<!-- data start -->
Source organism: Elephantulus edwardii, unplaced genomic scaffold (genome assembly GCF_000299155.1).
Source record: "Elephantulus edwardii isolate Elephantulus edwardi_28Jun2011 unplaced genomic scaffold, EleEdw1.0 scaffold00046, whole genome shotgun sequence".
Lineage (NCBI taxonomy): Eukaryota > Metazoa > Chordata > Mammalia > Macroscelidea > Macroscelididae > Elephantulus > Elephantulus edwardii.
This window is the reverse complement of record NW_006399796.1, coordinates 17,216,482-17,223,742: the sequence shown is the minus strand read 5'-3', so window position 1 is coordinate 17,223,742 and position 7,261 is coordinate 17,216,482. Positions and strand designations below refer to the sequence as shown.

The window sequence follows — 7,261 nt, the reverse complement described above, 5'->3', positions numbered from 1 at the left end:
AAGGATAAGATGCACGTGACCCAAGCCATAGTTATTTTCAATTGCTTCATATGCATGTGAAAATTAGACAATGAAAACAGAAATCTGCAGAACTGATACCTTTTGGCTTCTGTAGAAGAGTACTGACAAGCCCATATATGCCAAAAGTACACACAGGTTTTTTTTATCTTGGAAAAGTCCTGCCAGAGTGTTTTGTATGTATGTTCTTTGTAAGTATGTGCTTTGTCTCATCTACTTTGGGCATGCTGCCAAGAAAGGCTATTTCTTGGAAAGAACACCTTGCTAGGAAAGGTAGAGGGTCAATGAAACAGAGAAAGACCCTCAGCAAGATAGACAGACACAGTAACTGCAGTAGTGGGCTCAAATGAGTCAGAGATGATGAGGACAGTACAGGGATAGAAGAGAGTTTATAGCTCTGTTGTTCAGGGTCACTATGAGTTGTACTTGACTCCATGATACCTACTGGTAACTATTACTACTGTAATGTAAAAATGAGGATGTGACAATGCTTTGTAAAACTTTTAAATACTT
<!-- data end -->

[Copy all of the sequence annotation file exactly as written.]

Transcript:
Source organism: Elephantulus edwardii, unplaced genomic scaffold (genome assembly GCF_000299155.1).
Source record: "Elephantulus edwardii isolate Elephantulus edwardi_28Jun2011 unplaced genomic scaffold, EleEdw1.0 scaffold00046, whole genome shotgun sequence".
Lineage (NCBI taxonomy): Eukaryota > Metazoa > Chordata > Mammalia > Macroscelidea > Macroscelididae > Elephantulus > Elephantulus edwardii.
This window is the reverse complement of record NW_006399796.1, coordinates 17,216,482-17,223,742: the sequence shown is the minus strand read 5'-3', so window position 1 is coordinate 17,223,742 and position 7,261 is coordinate 17,216,482. Positions and strand designations below refer to the sequence as shown.

The window sequence follows — 7,261 nt, the reverse complement described above, 5'->3', positions numbered from 1 at the left end:
AAGGATAAGATGCACGTGACCCAAGCCATAGTTATTTTCAATTGCTTCATATGCATGTGAAAATTAGACAATGAAAACAGAAATCTGCAGAACTGATACCTTTTGGCTTCTGTAGAAGAGTACTGACAAGCCCATATATGCCAAAAGTACACACAGGTTTTTTTTATCTTGGAAAAGTCCTGCCAGAGTGTTTTGTATGTATGTTCTTTGTAAGTATGTGCTTTGTCTCATCTACTTTGGGCATGCTGCCAAGAAAGGCTATTTCTTGGAAAGAACACCTTGCTAGGAAAGGTAGAGGGTCAATGAAACAGAGAAAGACCCTCAGCAAGATAGACAGACACAGTAACTGCAGTAGTGGGCTCAAATGAGTCAGAGATGATGAGGACAGTACAGGGATAGAAGAGAGTTTATAGCTCTGTTGTTCAGGGTCACTATGAGTTGTACTTGACTCCATGATACCTACTGGTAACTATTACTACTGTAATGTAAAAATGAGGATGTGACAATGCTTTGTAAAACTTTTAAATACTT